The fund also owns Facebook parent Meta Platforms (NASDAQ: META), which has been a consistent holding since the Cambridge Analytica incident in 2018, when the stock became very cheap.

“We still own Meta and it certainly helps when the US government is in the process of killing your main competitor in TikTok," Smolinski says.

Lawmakers in the US are currently considering a ban on the popular social media app, owned by Chinese company Bytedance, due to data security concerns.

“There's a lot of interesting things happening at Amazon (NASDAQ: AMZN) at the moment, both on the advertising side of the business, but also what they're doing with the retail side –but we would like the risk-reward to be more in our favour,” Smolinski says.

“We've also looked at Microsoft (NASDAQ: MSFT) but the rest of them are just not quite there on either the business case or the pricing.”

Outside of technology, other sectors looming larger on Platinum’s radar are in the consumer staples and consumer-branded spaces.

“A lot of these companies did quite well with COVID, with a pull-forward of demand. You saw them raise their prices and now many are going through a ‘digestion phase’. A couple of names he calls out are beverage brands Heineken and Pernod Ricard,” Smolinski says.

“We’ve also seen falls in some of the luxury goods players, so that's a space that we are looking at quite deeply, and we've started to up our allocation there as well.”

How do you identify investment opportunities?

Smolinski’s unorthodox response focuses on the need to understand the underlying investor sentiment.

“A great opportunity in the stock market requires another investor to be making a decision error in selling you that stock. You've got to understand why they're doing that – what are they thinking, what are they reacting to, and why may they be right and your case might be wrong?”

The other big one to consider is your conviction on whether the company has scope to be larger in three- to five years’ time.

“Whether that's in terms of revenue and profit – you can make money in companies that are not growing particularly, it doesn’t all have to be growth stocks – but you need a clear case of why those are going to be a lot better in those three years,” Smolinski says.

Taiwanese microchip manufacturer TSMC is one portfolio holding he believes ticks both boxes.

“The base business of making chips for smartphones and PCs was suppressed [mid-COVID] and is now recovering. And you've got a new growth driver being the chips they’re making for these AI applications,” he says.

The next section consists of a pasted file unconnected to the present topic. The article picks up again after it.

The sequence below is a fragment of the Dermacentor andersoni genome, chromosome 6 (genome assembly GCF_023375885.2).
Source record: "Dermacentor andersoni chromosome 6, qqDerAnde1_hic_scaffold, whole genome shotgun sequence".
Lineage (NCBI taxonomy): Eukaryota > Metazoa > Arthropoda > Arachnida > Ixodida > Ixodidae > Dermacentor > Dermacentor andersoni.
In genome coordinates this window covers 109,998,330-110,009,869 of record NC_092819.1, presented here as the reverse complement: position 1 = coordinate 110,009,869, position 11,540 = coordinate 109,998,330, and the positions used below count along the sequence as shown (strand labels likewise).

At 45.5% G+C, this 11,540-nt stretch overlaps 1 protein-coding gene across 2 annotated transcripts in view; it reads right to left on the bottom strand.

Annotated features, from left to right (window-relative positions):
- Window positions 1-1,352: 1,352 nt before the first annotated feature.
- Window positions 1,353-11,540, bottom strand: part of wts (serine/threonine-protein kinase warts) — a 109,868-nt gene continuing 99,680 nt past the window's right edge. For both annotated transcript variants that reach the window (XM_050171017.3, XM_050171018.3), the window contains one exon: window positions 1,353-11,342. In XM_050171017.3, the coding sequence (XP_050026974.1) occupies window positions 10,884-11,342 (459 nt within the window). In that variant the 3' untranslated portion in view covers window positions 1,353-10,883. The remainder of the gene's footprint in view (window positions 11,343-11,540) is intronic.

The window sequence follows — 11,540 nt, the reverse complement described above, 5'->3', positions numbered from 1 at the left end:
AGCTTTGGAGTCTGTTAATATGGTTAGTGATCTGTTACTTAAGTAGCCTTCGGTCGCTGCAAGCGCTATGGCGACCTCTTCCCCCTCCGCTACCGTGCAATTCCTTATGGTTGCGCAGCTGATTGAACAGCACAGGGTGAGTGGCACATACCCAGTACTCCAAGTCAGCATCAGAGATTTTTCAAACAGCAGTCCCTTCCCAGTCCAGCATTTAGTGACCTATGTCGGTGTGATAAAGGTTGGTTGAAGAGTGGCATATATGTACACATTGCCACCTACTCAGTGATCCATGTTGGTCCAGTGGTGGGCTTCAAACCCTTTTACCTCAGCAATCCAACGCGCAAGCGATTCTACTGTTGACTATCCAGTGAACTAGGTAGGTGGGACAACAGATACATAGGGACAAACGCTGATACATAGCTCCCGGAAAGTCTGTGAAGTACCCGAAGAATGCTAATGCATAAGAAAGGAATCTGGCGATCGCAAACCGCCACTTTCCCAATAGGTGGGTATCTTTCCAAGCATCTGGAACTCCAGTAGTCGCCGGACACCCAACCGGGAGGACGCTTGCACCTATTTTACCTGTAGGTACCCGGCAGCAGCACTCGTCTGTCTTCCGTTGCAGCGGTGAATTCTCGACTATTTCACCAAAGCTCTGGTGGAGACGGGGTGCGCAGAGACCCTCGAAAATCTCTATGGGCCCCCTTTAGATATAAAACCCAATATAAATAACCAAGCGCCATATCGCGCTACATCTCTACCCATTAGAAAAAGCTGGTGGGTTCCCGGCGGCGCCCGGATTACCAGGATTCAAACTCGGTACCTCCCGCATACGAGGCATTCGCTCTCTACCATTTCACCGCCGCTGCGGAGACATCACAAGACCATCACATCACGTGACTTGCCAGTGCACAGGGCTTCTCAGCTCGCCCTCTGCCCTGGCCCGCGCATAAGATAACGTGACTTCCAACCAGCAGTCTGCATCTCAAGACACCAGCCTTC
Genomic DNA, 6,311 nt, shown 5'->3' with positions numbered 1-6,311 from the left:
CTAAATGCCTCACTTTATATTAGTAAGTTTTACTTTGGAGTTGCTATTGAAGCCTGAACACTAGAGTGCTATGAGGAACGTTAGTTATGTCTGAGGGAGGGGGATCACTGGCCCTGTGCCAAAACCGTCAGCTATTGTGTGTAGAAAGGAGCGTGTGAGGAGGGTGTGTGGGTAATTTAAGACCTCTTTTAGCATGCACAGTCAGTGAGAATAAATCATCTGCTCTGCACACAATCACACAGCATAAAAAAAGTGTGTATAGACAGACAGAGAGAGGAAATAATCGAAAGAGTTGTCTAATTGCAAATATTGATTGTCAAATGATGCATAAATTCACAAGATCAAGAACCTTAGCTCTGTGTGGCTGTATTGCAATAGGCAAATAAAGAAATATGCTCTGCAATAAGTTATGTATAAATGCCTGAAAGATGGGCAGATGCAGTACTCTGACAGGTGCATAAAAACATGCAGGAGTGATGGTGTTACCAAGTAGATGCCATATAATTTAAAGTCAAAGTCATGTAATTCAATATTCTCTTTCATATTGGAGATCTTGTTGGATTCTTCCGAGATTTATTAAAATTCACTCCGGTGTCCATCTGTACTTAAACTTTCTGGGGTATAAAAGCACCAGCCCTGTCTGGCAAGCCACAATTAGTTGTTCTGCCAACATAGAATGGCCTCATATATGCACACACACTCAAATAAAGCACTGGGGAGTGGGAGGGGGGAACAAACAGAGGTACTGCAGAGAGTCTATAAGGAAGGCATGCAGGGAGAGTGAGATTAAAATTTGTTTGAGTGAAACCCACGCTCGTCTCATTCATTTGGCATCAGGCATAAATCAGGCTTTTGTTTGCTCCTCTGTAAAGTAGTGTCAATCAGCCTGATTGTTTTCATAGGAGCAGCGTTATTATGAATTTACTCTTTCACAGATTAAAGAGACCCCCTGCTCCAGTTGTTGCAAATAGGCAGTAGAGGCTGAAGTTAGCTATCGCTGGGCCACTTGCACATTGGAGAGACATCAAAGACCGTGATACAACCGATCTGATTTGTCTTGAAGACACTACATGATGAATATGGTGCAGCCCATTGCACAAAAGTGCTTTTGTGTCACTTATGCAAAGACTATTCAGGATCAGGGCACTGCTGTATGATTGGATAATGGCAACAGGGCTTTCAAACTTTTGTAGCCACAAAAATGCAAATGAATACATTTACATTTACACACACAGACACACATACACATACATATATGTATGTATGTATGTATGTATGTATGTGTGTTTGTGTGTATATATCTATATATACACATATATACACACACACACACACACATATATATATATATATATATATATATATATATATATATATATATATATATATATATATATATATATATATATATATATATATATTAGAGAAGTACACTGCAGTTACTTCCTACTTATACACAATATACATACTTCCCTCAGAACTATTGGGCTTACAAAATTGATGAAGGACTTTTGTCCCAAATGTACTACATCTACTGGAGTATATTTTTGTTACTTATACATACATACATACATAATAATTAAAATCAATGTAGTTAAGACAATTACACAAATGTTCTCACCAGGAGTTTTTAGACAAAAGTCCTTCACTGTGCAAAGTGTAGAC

How do you explain your equal weighting toward the US and China – two markets that are often mutually exclusive?

On Platinum’s 19% allocation to China, Smolinski says its focus here is primarily on companies that serve the domestic economy. He points to parcel logistics firm ZTO Express as a standout holding in this market.

ZTO Express (NYSE: ZTO and HKEX: 2057)

In a rapidly growing space, the firm emerged as one of two market leaders from a pool of around 15 competing players. “These companies then battled hard, and they are true champions, they've gone through the fire,” Smolinski says.

“You look at ZTO today, they've got the largest market share, they deliver 30 billion parcels per year, which is more than FedEx, DHL and UPS combined.”

He points to automotive company BYD as a similar case of a winner emerging from a period of ruthless competition within China’s auto manufacturing sector.

TransUnion (NYSE: TRU)

On Platinum’s US exposure, Smolinski says TransUnion is an opportunity created by heightened economic fears, which saw US mortgage applications fall around 75% and knocked TRU’s revenue.

While the market reacted to this, Smolinski focused on its key competitive advantage of owning unique datasets that help in making high value decisions. . These are critical as the firm expands into new vertical markets including insurance and government, these businesses growing at 8% to 10% a year.

He also points to TransUnion’s strong and growing position in India, where it owns the nation’s biggest credit bureau and controls 70% of national credit data.

“I think this business does well if rates stabilise, but if we're looking a few years out and rates are actually cut, it'll be another tailwind,” he says.

“This is your classic high-quality database business, your classic growth compounder, where the market's giving you a really interesting entry point.”

Which Australian company do you hold and why?

AGL Energy (ASX: AGL)

A company pummelled by “the perfect storm,” energy provider AGL saw its share price decline more than 60% on the back of several challenges between 2021 and early 2023. This included unplanned, highly publicised outages at some of its power generation plants, and the effects of the lower power prices we saw during COVID.

“A company that went through the perfect storm, you had all of the high-profile activists and take over push and noise by both Brookfield Grok [Ventures],” says Smolinski.

His team concluded that each of the issues looked “very resolvable,” taking a view they would be in the rearview mirror within three years.

The energy transition toward renewables is a large part of the thesis behind AGL, Smolinski noting the large role gas-fired power providers will play in solving intermittency challenges in renewable power sources.

“This might be ‘gas peakers’ [that can respond to rapidly rising power demand], this might be battery storage to really add high-value solutions to those problems. We've put all that together, AGL is a pretty interesting opportunity.”

This article first appeared on Livewire Markets.

Written By

Glenn Freeman

Content Editor

Glenn is a Content Editor at Livewire Markets and Market Index. Glenn has almost 20 years’ experience in financial services writing and editing. Glenn’s journalistic experience also spans energy and automotive, in both Australia and abroad – including the Middle East – where he edited an oil and gas publication in the United Arab Emirates.